Guest Column | September 22, 2020

Your IoT Device Against The World

By Janet Ooi, IoT Industry Solutions Lead, Keysight Technologies


Navigating regulatory requirements for wireless medical devices.

With the rapid increase of the Internet of Things (IoT), the world around us now has billions of devices connected to the internet. IoT consists of devices for the healthcare industry, consumer marketplace, industrial sensors for manufacturing, and automotive electronics. While all of these devices have gone through performance testing before their introduction, the likelihood of interference in crowded wireless environments means there’s no guarantee they will operate as intended. Standards bodies continue to produce test methodologies to evaluate device operation in the presence of other signals. Design and test using conventional methods are no longer sufficient. Design engineers and manufacturers will need a comprehensive approach to address the multifaceted challenges of IoT.

While medical devices have long operated on specific wireless bands, today’s wireless infrastructure means that manufacturers can now embed a mix of wireless capabilities into their new and existing devices operating on industrial, scientific, and medical (ISM) bands. For example, embedding a blood pressure monitor in a smartwatch or implanting a pacemaker in a patient to regulate their heart rate.

And it doesn’t stop there. Wireless capabilities are now cropping up in everything from consumer and automotive electronics to industrial applications. The explosive growth of the IoT has brought billions of personal and infrastructure devices onto the ISM bands.

This is where your challenges begin. Tens of billions of IoT devices now share the same radio channels and can interfere with the operation of other devices present. Failure to communicate is problematic, especially in a healthcare environment where life-critical incidents can impact patients. To build a reliable and secure IoT device, design engineers and device manufacturers will need to address the 5 C’s of IoT: connectivity, continuity, compliance, coexistence, and cybersecurity.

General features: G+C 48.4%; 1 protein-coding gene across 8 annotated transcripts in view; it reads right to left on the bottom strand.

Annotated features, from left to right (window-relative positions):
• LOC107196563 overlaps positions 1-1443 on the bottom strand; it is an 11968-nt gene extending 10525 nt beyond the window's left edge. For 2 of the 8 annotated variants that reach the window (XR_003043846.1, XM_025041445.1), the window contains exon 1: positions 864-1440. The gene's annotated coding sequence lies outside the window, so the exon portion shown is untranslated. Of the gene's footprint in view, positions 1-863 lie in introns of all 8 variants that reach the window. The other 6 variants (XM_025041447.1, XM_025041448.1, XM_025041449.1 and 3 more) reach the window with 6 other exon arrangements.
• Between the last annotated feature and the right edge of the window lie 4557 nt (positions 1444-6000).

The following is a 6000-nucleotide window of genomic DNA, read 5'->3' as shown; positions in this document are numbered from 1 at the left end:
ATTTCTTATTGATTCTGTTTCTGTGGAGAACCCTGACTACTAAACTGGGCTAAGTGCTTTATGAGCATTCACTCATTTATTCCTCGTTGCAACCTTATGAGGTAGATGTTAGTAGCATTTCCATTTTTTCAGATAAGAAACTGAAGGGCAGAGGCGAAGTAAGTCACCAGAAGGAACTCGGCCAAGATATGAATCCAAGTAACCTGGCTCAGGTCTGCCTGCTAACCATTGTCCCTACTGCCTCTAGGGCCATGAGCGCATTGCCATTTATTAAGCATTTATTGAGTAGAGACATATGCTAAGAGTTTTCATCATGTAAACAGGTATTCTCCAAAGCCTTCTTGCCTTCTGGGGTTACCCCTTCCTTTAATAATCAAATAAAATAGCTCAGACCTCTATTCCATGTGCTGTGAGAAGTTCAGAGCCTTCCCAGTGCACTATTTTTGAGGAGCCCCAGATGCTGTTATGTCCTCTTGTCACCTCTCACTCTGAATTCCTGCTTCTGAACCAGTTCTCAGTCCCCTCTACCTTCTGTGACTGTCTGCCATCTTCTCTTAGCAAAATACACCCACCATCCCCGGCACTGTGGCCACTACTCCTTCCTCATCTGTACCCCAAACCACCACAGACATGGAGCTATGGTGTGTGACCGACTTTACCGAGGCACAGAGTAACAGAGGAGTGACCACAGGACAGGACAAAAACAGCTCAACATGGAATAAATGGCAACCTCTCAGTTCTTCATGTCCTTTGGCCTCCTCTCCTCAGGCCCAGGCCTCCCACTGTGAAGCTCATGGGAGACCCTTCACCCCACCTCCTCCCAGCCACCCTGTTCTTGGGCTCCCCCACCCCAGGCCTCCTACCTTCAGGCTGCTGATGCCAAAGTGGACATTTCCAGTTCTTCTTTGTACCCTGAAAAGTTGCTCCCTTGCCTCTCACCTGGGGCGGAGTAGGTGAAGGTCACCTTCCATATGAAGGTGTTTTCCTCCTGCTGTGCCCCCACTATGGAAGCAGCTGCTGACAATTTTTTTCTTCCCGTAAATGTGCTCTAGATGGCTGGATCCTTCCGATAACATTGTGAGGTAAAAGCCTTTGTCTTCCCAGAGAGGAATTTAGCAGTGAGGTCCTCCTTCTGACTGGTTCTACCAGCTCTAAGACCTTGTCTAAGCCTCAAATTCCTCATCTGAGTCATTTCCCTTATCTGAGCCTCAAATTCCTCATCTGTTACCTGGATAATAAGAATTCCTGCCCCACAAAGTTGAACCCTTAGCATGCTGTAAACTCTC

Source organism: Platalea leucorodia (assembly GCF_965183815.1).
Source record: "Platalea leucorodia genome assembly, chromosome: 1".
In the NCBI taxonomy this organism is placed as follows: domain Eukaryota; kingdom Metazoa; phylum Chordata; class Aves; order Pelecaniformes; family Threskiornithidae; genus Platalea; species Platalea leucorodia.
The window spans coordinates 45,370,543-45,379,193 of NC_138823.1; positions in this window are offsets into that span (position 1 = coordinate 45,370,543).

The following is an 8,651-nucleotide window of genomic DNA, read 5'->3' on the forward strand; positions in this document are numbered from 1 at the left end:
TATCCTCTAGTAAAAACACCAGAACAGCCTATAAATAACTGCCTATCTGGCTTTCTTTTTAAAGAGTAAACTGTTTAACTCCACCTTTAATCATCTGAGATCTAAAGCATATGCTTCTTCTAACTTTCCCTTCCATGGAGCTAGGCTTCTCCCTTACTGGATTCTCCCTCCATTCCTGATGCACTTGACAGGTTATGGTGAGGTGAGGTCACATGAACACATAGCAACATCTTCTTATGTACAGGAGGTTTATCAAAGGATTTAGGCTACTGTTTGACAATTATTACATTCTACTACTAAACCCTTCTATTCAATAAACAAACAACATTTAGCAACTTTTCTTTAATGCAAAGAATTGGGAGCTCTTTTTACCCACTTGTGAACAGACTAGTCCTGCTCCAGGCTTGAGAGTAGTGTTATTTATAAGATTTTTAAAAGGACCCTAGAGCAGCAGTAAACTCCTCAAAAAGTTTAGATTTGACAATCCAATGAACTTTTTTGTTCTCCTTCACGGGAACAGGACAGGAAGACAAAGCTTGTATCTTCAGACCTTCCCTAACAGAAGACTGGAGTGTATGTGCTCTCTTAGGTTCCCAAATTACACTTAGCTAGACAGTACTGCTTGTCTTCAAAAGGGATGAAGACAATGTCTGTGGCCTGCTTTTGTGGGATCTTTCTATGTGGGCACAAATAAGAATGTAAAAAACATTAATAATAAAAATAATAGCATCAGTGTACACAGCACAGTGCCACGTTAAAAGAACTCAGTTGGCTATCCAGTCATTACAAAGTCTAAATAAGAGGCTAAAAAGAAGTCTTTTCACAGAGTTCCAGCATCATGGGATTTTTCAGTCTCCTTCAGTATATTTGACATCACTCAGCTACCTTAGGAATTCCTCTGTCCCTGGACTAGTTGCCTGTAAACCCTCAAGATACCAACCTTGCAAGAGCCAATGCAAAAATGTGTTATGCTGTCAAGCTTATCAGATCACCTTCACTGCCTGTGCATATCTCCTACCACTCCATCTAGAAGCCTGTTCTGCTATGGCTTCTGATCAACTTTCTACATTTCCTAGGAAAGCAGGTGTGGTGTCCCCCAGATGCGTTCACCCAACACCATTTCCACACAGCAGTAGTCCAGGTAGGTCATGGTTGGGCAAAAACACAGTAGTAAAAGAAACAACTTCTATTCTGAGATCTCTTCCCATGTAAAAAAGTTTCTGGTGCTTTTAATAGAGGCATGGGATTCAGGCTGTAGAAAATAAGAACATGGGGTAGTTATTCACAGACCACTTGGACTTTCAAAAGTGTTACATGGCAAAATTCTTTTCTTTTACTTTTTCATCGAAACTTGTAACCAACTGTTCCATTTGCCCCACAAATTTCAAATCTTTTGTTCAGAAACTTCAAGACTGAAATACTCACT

Compliance and coexistence are only two out of five challenges IoT designers and device manufacturers face, but they are equally critical. In combination, your IoT devices are certified for compliance with regulatory frameworks in the global marketplace and guaranteed to work reliably in a crowded wireless environment.

Standards bodies and regulatory agencies are passing new recommendations and regulations to test wireless devices for robust operation in the presence of other signals. The new recommendations and regulations will ensure the coexistence and compliance of your IoT devices. However, ensuring your devices meet these requirements requires appropriate test and measurement solutions.

Recent tests and regulations have advanced and now require new on-air behavior. The intent of the new criteria and regulations will improve inter-device cooperation, reduce data loss due to conflicts, and improve reliability and throughput of devices.

There are two test parameters IoT devices must meet:

  1. Ability to share the channel using defined channel access mechanisms that allow time for other devices to use the channel during pauses in transmissions.
  2. Capacity to continue its regular operation in the presence of different on-air protocols, such as Bluetooth, WLAN, and ZigBee Standard.

Since devices for different protocols cannot actively communicate with one another, the wireless coexistence test addresses the interference problem.

Wireless Coexistence Test

The wireless coexistence test is an empirical method that uses direct observation of the behavior of a device in the presence of interference. Coexistence testing uses unintended (interfering) signals to measure the ability of multiple devices to interact. It determines whether these signals have maintained their functional wireless performance during the interaction.